By Elizabeth Prata
An excerpt from my devotional reading in the Valley of Vision this morning-
When I sin against thee I cross thy will, love, life, and have no comforter, no creature, to go to.
My sin is not so much this or that particular evil, but my continual separation, disunion, distance from thee, and having a loose spirit towards thee.
Valley of Vision, “Christ the Word.”
Do you ever feel that way? I do, often. The Puritans who penned these prayers were collected by Arthur Bennett in the 1960s through the 1970s times and put together into a collection, in order “to prompt and encourage the Christian as he treads the path on which others have gone before.” It is helpful to read a hundreds-year old prayer and realize our spiritual forefathers in the faith yearned and struggled with similar issues that we do today.
The phrase ‘a loose spirit’ caught me. We live in a casual age. The usual haunts where one might have found formal dress, such as dinner in a restaurant, the theater, or even Proms, have gone by the wayside. The last three bastions of formal dress; church, court, and funerals, see people showing up as if they just rolled out of bed. The outer wear in my opinion is indicative of an inner overall status, even in many Christians. Loosey-goosey attitudes toward study of the word, toward Christ, and toward His laws are wrapped in an attitude of “Oh well, I’m sure God will forgive me.” Or, “Oh, well, there’s always tomorrow.”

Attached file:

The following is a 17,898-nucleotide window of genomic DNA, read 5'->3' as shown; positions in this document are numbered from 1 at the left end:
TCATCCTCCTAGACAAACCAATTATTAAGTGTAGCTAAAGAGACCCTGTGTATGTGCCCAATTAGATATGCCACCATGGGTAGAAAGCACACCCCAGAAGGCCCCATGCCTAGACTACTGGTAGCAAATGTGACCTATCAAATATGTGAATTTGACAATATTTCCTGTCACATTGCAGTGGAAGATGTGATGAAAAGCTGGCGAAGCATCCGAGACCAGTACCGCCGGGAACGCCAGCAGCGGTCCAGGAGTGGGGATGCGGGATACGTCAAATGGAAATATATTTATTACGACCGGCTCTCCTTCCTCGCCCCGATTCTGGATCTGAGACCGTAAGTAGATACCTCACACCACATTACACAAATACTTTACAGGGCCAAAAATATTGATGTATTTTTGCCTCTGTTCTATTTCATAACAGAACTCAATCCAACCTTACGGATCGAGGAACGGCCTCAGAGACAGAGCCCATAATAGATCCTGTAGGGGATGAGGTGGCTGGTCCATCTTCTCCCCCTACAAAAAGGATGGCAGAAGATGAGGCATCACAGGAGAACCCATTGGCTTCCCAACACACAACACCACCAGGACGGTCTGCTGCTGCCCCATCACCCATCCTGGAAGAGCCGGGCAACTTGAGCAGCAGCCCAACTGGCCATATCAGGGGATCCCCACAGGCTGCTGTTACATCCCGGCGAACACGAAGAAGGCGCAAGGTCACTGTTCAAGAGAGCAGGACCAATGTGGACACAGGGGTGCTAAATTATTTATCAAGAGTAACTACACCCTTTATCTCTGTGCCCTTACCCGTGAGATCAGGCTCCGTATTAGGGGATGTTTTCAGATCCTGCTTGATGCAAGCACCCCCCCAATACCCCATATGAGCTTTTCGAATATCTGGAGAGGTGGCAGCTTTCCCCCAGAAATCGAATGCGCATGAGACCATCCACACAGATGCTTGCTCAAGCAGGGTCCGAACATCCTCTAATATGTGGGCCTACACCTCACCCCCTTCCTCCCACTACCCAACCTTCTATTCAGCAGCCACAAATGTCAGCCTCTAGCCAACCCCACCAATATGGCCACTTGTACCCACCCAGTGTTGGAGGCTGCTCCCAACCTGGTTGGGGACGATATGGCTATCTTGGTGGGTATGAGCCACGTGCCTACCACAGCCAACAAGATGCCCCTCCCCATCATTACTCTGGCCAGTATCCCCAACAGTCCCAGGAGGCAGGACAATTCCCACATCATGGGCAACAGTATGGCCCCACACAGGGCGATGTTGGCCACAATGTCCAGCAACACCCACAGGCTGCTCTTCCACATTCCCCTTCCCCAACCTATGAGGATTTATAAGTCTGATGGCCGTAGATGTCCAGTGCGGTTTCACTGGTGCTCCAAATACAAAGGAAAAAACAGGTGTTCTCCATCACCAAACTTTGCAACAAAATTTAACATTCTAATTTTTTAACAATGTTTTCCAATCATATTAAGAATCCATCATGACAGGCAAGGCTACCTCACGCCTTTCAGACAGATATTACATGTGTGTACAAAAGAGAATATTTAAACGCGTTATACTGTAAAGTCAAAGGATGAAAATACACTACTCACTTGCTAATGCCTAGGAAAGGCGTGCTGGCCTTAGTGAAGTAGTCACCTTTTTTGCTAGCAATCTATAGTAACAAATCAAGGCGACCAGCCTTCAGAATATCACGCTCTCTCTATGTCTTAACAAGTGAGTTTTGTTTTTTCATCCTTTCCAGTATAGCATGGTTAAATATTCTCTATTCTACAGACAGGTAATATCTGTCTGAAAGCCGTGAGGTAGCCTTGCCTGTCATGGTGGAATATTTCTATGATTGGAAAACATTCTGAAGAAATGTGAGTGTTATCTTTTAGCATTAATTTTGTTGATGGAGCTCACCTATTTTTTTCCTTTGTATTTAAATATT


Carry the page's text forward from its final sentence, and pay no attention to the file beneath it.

The Jesus-is-your-boyfriend attitudes so rampant in the last decade for women, and experiential feelings based theology taught to us by other women have not helped. God is GOD, the I AM, who is thrice holy and august in His magnificence and power. That God is forgotten in favor of the wimpy needy Jesus, as Voddie Baucham famously preached.
The Christian’s walk is tight, not loose. It is a narrow gate. It is a straight way. It is a circumscribed walk, according to the canon of scripture and no more, and no less. We are told to be vigilant, watchful, and sober. That leaves no room for a loose spirit.
It’s easy to puff one’s self up in thinking, well, I’m not embezzling, or fornicating, or engaging in adultery, or murder. “My sin is not so much this or that particular evil” as the Puritan wrote. But it is also sin to have a loose spirit; to leave off prayer, to justify a smaller sin, or to ignore it completely. Anxiety, mistrust of God’s ordination of one’s circumstances, worry, or simple apathy are also ‘non-particular’ sins that can cause a terrible disunion. Worse, a general disunion or distance from Christ is in itself a sin, born from a loose spirit.
Paul advised the Ephesians in chapter 6 to gird up, tighten the belt, snap on the helmet, grasp the shield, cling to the word. Tight, not loose, is the watchword for the day.